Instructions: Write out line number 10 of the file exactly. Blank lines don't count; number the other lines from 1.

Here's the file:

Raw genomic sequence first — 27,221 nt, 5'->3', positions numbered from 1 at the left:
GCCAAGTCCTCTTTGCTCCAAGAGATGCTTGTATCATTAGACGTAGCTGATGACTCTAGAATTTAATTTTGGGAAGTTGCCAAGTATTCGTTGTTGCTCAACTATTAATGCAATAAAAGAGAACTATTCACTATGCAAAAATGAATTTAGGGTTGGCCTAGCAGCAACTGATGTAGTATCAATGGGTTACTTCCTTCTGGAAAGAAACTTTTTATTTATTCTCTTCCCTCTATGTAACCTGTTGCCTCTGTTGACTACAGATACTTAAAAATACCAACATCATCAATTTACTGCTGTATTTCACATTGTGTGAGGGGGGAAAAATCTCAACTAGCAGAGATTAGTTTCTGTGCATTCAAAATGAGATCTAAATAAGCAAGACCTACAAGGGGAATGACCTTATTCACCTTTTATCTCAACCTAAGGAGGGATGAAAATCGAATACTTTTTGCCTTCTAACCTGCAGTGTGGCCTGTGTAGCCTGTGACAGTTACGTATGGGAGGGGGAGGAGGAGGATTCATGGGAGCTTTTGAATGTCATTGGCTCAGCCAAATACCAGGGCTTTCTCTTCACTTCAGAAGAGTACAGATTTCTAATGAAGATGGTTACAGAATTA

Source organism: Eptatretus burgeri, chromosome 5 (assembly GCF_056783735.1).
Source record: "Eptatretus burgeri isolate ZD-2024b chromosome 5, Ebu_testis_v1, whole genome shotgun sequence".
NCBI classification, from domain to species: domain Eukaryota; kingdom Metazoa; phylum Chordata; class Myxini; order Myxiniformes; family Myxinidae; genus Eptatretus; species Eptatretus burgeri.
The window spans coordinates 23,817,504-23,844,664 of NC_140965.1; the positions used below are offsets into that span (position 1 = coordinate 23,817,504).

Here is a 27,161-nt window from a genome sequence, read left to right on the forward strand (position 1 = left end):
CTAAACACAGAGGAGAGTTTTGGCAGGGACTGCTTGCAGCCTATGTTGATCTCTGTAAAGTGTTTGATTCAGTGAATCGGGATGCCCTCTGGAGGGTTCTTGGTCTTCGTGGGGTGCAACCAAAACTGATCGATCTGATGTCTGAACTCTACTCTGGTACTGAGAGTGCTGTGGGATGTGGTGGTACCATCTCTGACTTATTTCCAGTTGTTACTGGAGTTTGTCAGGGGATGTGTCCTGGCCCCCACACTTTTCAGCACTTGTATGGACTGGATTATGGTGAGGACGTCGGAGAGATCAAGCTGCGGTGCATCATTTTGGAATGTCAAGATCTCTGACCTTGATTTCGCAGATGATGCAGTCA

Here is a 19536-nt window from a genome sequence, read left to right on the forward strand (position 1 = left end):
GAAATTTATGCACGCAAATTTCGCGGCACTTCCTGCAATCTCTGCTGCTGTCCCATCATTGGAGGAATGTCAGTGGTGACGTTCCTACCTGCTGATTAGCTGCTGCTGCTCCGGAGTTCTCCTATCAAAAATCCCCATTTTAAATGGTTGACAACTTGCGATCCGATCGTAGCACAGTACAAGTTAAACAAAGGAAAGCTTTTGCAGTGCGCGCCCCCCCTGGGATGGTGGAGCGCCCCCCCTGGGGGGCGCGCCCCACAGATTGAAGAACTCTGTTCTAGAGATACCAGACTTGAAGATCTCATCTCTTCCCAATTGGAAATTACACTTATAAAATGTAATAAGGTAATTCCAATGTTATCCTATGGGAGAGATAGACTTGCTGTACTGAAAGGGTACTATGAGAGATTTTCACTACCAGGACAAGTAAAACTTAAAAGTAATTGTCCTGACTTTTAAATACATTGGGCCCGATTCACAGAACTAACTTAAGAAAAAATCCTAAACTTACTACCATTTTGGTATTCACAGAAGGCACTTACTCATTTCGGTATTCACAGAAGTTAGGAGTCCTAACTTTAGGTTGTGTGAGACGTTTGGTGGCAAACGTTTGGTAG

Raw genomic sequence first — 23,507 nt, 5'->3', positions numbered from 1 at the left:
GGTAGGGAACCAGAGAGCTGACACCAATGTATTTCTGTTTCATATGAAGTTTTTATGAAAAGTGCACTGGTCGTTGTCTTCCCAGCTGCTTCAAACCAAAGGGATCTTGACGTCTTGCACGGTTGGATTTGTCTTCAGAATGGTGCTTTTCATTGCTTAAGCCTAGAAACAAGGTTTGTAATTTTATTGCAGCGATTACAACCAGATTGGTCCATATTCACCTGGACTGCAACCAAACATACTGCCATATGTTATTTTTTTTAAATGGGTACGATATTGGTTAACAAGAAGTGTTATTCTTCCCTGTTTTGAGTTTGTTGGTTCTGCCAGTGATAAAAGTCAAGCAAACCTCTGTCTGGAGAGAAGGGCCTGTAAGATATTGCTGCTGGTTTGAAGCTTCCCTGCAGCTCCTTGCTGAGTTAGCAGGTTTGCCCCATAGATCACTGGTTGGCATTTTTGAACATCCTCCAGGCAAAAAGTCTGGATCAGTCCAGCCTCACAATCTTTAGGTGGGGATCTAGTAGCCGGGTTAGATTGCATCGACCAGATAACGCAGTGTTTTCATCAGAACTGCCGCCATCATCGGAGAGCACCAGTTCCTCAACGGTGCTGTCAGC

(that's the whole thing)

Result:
GAAATTTATGCACGCAAATTTCGCGGCACTTCCTGCAATCTCTGCTGCTGTCCCATCATTGGAGGAATGTCAGTGGTGACGTTCCTACCTGCTGATTAGCTGCTGCTGCTCCGGAGTTCTCCTATCAAAAATCCCCATTTTAAATGGTTGACAACTTGCGATCCGATCGTAGCACAGTACAAGTTAAACAAAGGAAAGCTTTTGCAGTGCGCGCCCCCCCTGGGATGGTGGAGCGCCCCCCCTGGGGGGCGCGCCCCACAGATTGAAGAACTCTGTTCTAGAGATACCAGACTTGAAGATCTCATCTCTTCCCAATTGGAAATTACACTTATAAAATGTAATAAGGTAATTCCAATGTTATCCTATGGGAGAGATAGACTTGCTGTACTGAAAGGGTACTATGAGAGATTTTCACTACCAGGACAAGTAAAACTTAAAAGTAATTGTCCTGACTTTTAAATACATTGGGCCCGATTCACAGAACTAACTTAAGAAAAAATCCTAAACTTACTACCATTTTGGTATTCACAGAAGGCACTTACTCATTTCGGTATTCACAGAAGTTAGGAGTCCTAACTTTAGGTTGTGTGAGACGTTTGGTGGCAAACGTTTGGTAG